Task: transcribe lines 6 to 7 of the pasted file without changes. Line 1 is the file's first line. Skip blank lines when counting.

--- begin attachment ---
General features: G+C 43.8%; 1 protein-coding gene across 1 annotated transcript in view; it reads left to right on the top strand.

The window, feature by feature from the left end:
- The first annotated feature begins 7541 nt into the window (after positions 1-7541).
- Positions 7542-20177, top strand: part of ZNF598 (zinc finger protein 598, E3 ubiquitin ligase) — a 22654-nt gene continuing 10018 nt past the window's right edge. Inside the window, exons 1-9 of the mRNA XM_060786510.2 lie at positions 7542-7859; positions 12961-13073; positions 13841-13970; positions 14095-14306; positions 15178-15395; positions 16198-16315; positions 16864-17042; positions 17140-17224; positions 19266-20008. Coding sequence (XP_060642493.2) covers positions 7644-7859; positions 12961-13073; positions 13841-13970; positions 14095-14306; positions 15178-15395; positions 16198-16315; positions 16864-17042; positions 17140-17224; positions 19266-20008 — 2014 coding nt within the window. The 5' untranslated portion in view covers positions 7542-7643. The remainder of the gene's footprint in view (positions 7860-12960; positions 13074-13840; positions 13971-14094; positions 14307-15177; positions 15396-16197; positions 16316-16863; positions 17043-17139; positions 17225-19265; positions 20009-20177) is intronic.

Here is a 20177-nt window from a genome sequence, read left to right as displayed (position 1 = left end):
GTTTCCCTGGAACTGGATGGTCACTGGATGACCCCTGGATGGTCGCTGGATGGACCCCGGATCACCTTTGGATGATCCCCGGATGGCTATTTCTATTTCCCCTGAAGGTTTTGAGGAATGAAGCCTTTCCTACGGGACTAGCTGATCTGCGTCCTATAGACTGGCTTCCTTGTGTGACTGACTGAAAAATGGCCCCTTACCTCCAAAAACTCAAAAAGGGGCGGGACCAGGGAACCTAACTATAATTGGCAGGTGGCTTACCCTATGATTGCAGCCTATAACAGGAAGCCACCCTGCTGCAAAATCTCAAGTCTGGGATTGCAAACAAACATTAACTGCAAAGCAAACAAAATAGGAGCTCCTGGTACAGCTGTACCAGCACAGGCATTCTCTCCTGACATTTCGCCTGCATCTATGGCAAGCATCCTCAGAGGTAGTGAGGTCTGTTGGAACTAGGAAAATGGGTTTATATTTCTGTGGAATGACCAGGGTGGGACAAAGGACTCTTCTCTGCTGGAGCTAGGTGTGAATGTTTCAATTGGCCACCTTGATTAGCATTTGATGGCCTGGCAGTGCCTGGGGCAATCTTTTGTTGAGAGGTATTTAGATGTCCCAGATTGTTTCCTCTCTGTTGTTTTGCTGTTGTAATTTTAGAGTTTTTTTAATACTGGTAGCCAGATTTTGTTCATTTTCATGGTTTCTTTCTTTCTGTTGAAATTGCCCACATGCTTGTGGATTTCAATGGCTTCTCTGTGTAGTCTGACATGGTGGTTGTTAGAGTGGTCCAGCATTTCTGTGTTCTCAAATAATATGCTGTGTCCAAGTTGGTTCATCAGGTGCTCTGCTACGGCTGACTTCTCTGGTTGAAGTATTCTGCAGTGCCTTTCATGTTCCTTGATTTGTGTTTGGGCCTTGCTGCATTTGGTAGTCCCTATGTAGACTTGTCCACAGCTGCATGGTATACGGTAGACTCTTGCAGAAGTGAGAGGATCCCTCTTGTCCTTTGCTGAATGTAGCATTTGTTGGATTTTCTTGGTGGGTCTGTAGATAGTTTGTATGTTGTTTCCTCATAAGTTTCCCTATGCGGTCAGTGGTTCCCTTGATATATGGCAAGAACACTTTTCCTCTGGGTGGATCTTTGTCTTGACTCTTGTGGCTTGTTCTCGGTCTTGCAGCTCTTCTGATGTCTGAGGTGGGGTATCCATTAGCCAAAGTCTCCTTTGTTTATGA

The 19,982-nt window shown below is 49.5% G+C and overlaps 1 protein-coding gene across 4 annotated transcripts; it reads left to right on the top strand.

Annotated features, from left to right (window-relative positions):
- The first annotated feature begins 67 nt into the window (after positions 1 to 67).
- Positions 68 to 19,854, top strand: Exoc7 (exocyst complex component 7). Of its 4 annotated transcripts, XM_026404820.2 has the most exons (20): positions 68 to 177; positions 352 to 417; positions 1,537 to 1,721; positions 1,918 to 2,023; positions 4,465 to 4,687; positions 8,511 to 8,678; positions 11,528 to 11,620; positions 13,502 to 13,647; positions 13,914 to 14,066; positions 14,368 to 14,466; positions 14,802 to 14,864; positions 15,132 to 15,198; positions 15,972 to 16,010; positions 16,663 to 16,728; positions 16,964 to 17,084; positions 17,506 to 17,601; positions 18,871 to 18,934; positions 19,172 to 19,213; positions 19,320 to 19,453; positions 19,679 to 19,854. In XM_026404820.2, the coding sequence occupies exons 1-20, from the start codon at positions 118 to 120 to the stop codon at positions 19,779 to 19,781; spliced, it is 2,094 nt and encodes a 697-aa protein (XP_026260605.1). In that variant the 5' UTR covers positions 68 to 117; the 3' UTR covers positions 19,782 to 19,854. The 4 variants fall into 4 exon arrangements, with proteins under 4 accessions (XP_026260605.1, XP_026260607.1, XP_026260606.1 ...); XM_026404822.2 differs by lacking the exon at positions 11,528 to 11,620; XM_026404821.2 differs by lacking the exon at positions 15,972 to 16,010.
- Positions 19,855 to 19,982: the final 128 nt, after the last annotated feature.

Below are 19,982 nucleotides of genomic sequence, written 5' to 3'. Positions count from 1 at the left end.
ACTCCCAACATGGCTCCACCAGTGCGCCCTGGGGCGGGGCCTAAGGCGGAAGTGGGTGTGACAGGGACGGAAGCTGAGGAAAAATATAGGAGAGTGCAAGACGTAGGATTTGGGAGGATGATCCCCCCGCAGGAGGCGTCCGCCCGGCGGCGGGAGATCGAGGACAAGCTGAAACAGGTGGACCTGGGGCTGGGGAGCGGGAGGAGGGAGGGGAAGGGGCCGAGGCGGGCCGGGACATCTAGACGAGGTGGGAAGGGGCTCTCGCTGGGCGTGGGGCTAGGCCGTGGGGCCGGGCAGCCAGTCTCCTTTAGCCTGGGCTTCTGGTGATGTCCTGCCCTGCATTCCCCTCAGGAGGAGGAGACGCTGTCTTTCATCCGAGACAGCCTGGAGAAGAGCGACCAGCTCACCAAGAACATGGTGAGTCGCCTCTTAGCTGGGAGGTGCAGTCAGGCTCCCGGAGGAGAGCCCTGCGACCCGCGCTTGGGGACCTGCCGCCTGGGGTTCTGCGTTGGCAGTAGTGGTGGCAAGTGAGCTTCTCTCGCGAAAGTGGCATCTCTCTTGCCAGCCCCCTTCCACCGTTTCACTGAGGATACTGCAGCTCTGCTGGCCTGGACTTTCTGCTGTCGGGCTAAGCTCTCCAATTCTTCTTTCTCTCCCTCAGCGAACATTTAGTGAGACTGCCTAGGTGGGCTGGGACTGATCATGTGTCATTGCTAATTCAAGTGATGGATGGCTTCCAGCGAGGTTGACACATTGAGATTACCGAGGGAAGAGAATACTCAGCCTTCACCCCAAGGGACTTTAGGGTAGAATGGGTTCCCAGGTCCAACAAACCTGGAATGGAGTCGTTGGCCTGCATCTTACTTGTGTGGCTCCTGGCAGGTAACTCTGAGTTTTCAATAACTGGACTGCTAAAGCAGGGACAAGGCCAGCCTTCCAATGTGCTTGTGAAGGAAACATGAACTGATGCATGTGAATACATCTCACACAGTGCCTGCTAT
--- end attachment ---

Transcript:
GTTTCCCTGGAACTGGATGGTCACTGGATGACCCCTGGATGGTCGCTGGATGGACCCCGGATCACCTTTGGATGATCCCCGGATGGCTATTTCTATTTCCCCTGAAGGTTTTGAGGAATGAAGCCTTTCCTACGGGACTAGCTGATCTGCGTCCTATAGACTGGCTTCCTTGTGTGACTGACTGAAAAATGGCCCCTTACCTCCAAAAACTCAAAAAGGGGCGGGACCAGGGAACCTAACTATAATTGGCAGGTGGCTTACCCTATGATTGCAGCCTATAACAGGAAGCCACCCTGCTGCAAAATCTCAAGTCTGGGATTGCAAACAAACATTAACTGCAAAGCAAACAAAATAGGAGCTCCTGGTACAGCTGTACCAGCACAGGCATTCTCTCCTGACATTTCGCCTGCATCTATGGCAAGCATCCTCAGAGGTAGTGAGGTCTGTTGGAACTAGGAAAATGGGTTTATATTTCTGTGGAATGACCAGGGTGGGACAAAGGACTCTTCTCTGCTGGAGCTAGGTGTGAATGTTTCAATTGGCCACCTTGATTAGCATTTGATGGCCTGGCAGTGCCTGGGGCAATCTTTTGTTGAGAGGTATTTAGATGTCCCAGATTGTTTCCTCTCTGTTGTTTTGCTGTTGTAATTTTAGAGTTTTTTTAATACTGGTAGCCAGATTTTGTTCATTTTCATGGTTTCTTTCTTTCTGTTGAAATTGCCCACATGCTTGTGGATTTCAATGGCTTCTCTGTGTAGTCTGACATGGTGGTTGTTAGAGTGGTCCAGCATTTCTGTGTTCTCAAATAATATGCTGTGTCCAAGTTGGTTCATCAGGTGCTCTGCTACGGCTGACTTCTCTGGTTGAAGTATTCTGCAGTGCCTTTCATGTTCCTTGATTTGTGTTTGGGCCTTGCTGCATTTGGTAGTCCCTATGTAGACTTGTCCACAGCTGCATGGTATACGGTAGACTCTTGCAGAAGTGAGAGGATCCCTCTTGTCCTTTGCTGAATGTAGCATTTGTTGGATTTTCTTGGTGGGTCTGTAGATAGTTTGTATGTTGTTTCCTCATAAGTTTCCCTATGCGGTCAGTGGTTCCCTTGATATATGGCAAGAACACTTTTCCTCTGGGTGGATCTTTGTCTTGACTCTTGTGGCTTGTTCTCGGTCTTGCAGCTCTTCTGATGTCTGAGGTGGGGTATCCATTAGCCAAAGTCTCCTTTGTTTATGA

The 19,982-nt window shown below is 49.5% G+C and overlaps 1 protein-coding gene across 4 annotated transcripts; it reads left to right on the top strand.